Seville will restore 12th century walls built by Muslims
Seville is due to start a renovation project dedicated to the reconstruction of city walls built by Muslims to fend off Christian conquerors.
The project will begin within a number of weeks and will focus its attention on the stretch between Córdoba Gate and Macarena Gate. Known as the ‘Macarena wall’, this stretch is 540 metres long and was neglected for years. Following widespread petitions and powerful support from Juan Espadas, the mayor of Seville, the wall will be restored.
The existing structure was built by the Almoravid dynasty in a bid to offer protection against Christian forces seeking to take over the Iberian peninsula. Work is estimated to have begun around 1125.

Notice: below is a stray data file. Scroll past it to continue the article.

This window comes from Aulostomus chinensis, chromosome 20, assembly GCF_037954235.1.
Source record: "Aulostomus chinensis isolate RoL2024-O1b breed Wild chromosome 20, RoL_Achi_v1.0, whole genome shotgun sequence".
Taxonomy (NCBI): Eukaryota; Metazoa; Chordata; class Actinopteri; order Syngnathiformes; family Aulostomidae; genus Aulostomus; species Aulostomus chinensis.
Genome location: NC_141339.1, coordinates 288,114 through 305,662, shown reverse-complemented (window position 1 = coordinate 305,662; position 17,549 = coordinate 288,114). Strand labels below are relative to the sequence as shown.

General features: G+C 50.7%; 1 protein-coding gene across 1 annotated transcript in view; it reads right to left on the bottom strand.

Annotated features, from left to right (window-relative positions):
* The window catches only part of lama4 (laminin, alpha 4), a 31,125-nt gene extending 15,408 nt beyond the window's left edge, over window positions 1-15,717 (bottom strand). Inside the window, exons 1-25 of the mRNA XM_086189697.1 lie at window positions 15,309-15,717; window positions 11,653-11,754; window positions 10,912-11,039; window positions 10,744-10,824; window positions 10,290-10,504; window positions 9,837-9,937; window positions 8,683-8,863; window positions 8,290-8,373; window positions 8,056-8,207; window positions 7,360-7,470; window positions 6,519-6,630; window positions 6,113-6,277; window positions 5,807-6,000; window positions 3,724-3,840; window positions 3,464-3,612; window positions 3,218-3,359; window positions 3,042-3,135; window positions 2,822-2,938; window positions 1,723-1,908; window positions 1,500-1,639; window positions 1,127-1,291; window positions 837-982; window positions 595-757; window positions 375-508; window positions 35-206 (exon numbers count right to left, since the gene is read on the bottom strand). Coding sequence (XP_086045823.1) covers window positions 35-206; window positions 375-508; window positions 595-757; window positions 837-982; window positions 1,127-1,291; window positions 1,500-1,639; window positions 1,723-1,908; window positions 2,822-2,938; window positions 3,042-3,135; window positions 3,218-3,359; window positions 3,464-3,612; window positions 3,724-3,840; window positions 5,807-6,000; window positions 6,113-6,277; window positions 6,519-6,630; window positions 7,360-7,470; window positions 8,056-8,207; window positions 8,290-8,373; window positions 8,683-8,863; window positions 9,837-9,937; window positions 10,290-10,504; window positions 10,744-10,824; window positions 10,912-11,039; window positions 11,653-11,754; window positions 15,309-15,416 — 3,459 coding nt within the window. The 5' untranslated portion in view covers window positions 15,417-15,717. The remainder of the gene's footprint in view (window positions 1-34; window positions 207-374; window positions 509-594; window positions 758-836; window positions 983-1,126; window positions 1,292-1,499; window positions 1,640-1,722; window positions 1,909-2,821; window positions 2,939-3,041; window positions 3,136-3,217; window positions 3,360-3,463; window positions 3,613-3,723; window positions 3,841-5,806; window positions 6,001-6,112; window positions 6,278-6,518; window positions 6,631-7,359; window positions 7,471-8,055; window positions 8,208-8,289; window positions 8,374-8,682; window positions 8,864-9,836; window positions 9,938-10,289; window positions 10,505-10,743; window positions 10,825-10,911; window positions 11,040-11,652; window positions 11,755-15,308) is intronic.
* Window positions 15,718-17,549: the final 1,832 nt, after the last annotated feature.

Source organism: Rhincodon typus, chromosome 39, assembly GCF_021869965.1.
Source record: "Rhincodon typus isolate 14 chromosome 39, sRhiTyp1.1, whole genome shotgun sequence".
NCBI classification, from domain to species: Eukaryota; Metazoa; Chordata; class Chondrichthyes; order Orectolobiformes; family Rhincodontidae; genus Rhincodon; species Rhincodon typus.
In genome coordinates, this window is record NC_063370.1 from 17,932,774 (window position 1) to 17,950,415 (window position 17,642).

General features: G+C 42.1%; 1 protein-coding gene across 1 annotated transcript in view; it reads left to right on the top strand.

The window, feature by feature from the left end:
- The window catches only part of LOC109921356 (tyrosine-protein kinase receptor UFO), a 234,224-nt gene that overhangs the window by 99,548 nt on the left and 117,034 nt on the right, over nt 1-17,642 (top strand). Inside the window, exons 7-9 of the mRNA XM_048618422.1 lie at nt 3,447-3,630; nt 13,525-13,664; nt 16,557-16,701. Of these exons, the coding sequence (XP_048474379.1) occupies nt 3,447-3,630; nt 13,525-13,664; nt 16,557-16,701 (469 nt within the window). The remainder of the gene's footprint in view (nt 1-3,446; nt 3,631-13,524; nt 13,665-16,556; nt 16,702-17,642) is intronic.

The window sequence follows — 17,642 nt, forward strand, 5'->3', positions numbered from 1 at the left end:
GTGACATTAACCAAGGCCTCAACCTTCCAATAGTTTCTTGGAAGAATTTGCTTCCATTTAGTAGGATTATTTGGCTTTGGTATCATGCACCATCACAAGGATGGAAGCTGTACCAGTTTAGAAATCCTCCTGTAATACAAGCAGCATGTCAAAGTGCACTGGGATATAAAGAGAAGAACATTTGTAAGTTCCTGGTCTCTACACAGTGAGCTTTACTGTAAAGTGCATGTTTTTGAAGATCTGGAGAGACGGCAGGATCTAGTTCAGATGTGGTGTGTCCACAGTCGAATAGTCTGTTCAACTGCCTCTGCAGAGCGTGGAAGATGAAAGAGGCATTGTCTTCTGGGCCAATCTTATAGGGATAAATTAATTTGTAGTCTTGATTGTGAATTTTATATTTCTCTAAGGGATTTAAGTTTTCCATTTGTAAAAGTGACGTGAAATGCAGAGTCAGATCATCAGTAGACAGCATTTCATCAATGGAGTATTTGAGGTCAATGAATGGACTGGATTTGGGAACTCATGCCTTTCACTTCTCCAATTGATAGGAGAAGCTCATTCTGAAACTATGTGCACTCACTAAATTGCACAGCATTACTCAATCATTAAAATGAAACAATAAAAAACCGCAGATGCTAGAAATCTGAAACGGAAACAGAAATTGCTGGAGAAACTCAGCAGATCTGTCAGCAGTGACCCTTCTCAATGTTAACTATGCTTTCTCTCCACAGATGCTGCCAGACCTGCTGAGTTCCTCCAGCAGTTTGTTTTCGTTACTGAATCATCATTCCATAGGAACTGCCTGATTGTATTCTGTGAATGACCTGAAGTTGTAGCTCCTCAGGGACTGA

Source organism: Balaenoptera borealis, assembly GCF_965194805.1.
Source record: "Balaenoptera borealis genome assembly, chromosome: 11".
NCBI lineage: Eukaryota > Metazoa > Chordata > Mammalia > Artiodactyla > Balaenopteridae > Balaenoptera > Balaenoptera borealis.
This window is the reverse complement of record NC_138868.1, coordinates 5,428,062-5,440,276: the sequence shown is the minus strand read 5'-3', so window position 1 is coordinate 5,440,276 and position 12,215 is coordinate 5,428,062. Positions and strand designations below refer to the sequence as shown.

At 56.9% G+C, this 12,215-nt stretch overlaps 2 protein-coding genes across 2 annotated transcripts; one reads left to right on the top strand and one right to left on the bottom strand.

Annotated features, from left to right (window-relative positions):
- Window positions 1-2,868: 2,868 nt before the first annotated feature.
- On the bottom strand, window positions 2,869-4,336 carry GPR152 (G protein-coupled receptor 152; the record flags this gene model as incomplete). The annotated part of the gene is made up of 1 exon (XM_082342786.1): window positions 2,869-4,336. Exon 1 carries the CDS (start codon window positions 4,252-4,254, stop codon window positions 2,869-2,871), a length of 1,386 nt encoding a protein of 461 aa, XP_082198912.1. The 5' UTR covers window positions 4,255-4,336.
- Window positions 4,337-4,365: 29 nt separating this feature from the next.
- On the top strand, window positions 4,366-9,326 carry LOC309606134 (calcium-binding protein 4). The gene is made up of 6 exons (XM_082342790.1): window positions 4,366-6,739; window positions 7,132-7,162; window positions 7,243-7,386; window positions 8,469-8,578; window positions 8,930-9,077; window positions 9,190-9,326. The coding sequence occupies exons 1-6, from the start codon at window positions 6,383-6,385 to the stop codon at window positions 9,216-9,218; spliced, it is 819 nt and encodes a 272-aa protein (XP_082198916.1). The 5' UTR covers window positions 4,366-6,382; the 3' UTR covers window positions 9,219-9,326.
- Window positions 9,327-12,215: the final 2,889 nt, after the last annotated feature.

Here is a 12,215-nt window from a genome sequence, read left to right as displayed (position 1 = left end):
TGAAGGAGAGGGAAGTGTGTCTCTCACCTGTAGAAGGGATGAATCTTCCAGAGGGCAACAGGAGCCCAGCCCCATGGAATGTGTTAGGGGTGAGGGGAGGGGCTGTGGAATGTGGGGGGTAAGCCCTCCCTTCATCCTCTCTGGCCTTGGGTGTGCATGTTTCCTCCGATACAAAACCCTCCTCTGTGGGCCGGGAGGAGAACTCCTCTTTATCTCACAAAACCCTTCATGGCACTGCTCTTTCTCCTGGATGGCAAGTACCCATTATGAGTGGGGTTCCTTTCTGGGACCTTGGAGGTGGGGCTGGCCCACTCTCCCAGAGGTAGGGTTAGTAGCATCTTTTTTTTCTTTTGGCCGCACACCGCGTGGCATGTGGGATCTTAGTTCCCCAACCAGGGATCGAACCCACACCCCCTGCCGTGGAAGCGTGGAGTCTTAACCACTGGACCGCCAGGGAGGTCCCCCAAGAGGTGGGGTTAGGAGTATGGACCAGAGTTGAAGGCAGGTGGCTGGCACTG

The Almoravid dynasty was ousted by the Almohad Caliphate, a Berber Muslim movement from North Africa which seized Morocco in 1147 and conquered Iberia in its entirety by 1172. It was under their rule that the Giralda Tower was built.
In 1248, Seville would fall into the hands of Ferdinand III of Castille.
Antonio Muñoz, the councillor tasked with culture, has expressed hope that the wall would someday be open to visitors as “a cherished part of the Macarena district’s identity”.